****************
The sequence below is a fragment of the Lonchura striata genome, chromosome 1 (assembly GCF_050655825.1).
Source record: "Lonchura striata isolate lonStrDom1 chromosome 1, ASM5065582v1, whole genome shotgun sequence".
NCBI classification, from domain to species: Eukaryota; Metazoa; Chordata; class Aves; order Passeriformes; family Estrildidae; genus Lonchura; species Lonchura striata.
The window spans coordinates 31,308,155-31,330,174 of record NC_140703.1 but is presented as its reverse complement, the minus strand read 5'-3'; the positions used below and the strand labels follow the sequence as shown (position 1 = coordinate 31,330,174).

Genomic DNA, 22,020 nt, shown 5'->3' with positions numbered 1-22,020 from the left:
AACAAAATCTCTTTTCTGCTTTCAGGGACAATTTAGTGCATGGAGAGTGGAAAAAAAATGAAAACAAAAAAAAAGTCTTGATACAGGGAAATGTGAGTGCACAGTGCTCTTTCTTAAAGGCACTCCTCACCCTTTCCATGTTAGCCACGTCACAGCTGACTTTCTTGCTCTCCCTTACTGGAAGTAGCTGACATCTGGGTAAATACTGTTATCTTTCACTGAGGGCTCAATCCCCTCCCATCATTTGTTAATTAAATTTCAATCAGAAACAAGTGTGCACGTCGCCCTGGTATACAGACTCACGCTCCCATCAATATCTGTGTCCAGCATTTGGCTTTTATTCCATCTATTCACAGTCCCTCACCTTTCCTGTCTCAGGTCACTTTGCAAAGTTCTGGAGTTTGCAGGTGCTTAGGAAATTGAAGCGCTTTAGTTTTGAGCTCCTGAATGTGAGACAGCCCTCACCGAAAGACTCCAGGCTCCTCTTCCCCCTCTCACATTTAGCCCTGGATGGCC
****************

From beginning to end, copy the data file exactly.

The sequence below is a fragment of the Lonchura striata genome, chromosome 1 (assembly GCF_050655825.1).
Source record: "Lonchura striata isolate lonStrDom1 chromosome 1, ASM5065582v1, whole genome shotgun sequence".
NCBI classification, from domain to species: Eukaryota; Metazoa; Chordata; class Aves; order Passeriformes; family Estrildidae; genus Lonchura; species Lonchura striata.
The window spans coordinates 31,308,155-31,330,174 of record NC_140703.1 but is presented as its reverse complement, the minus strand read 5'-3'; the positions used below and the strand labels follow the sequence as shown (position 1 = coordinate 31,330,174).

Genomic DNA, 22,020 nt, shown 5'->3' with positions numbered 1-22,020 from the left:
AACAAAATCTCTTTTCTGCTTTCAGGGACAATTTAGTGCATGGAGAGTGGAAAAAAAATGAAAACAAAAAAAAAGTCTTGATACAGGGAAATGTGAGTGCACAGTGCTCTTTCTTAAAGGCACTCCTCACCCTTTCCATGTTAGCCACGTCACAGCTGACTTTCTTGCTCTCCCTTACTGGAAGTAGCTGACATCTGGGTAAATACTGTTATCTTTCACTGAGGGCTCAATCCCCTCCCATCATTTGTTAATTAAATTTCAATCAGAAACAAGTGTGCACGTCGCCCTGGTATACAGACTCACGCTCCCATCAATATCTGTGTCCAGCATTTGGCTTTTATTCCATCTATTCACAGTCCCTCACCTTTCCTGTCTCAGGTCACTTTGCAAAGTTCTGGAGTTTGCAGGTGCTTAGGAAATTGAAGCGCTTTAGTTTTGAGCTCCTGAATGTGAGACAGCCCTCACCGAAAGACTCCAGGCTCCTCTTCCCCCTCTCACATTTAGCCCTGGATGGCC